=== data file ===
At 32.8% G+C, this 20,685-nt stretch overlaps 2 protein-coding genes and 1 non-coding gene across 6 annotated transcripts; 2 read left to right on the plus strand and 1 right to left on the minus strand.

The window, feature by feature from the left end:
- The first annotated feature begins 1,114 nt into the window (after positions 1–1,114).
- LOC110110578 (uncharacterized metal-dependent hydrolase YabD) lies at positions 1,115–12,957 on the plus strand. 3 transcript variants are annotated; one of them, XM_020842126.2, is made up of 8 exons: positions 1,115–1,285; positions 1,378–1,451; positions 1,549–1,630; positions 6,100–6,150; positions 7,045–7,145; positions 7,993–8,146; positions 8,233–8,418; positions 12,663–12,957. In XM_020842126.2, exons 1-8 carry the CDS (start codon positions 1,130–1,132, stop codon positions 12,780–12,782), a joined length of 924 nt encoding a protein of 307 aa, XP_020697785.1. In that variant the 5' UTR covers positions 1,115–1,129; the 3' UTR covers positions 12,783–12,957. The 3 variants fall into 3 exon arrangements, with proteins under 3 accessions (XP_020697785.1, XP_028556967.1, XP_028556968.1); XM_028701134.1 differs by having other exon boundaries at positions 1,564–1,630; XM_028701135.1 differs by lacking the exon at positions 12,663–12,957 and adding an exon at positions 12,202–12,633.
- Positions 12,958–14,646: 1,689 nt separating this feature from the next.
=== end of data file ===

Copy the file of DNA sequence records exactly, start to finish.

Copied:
At 32.8% G+C, this 20,685-nt stretch overlaps 2 protein-coding genes and 1 non-coding gene across 6 annotated transcripts; 2 read left to right on the plus strand and 1 right to left on the minus strand.

The window, feature by feature from the left end:
- The first annotated feature begins 1,114 nt into the window (after positions 1–1,114).
- LOC110110578 (uncharacterized metal-dependent hydrolase YabD) lies at positions 1,115–12,957 on the plus strand. 3 transcript variants are annotated; one of them, XM_020842126.2, is made up of 8 exons: positions 1,115–1,285; positions 1,378–1,451; positions 1,549–1,630; positions 6,100–6,150; positions 7,045–7,145; positions 7,993–8,146; positions 8,233–8,418; positions 12,663–12,957. In XM_020842126.2, exons 1-8 carry the CDS (start codon positions 1,130–1,132, stop codon positions 12,780–12,782), a joined length of 924 nt encoding a protein of 307 aa, XP_020697785.1. In that variant the 5' UTR covers positions 1,115–1,129; the 3' UTR covers positions 12,783–12,957. The 3 variants fall into 3 exon arrangements, with proteins under 3 accessions (XP_020697785.1, XP_028556967.1, XP_028556968.1); XM_028701134.1 differs by having other exon boundaries at positions 1,564–1,630; XM_028701135.1 differs by lacking the exon at positions 12,663–12,957 and adding an exon at positions 12,202–12,633.
- Positions 12,958–14,646: 1,689 nt separating this feature from the next.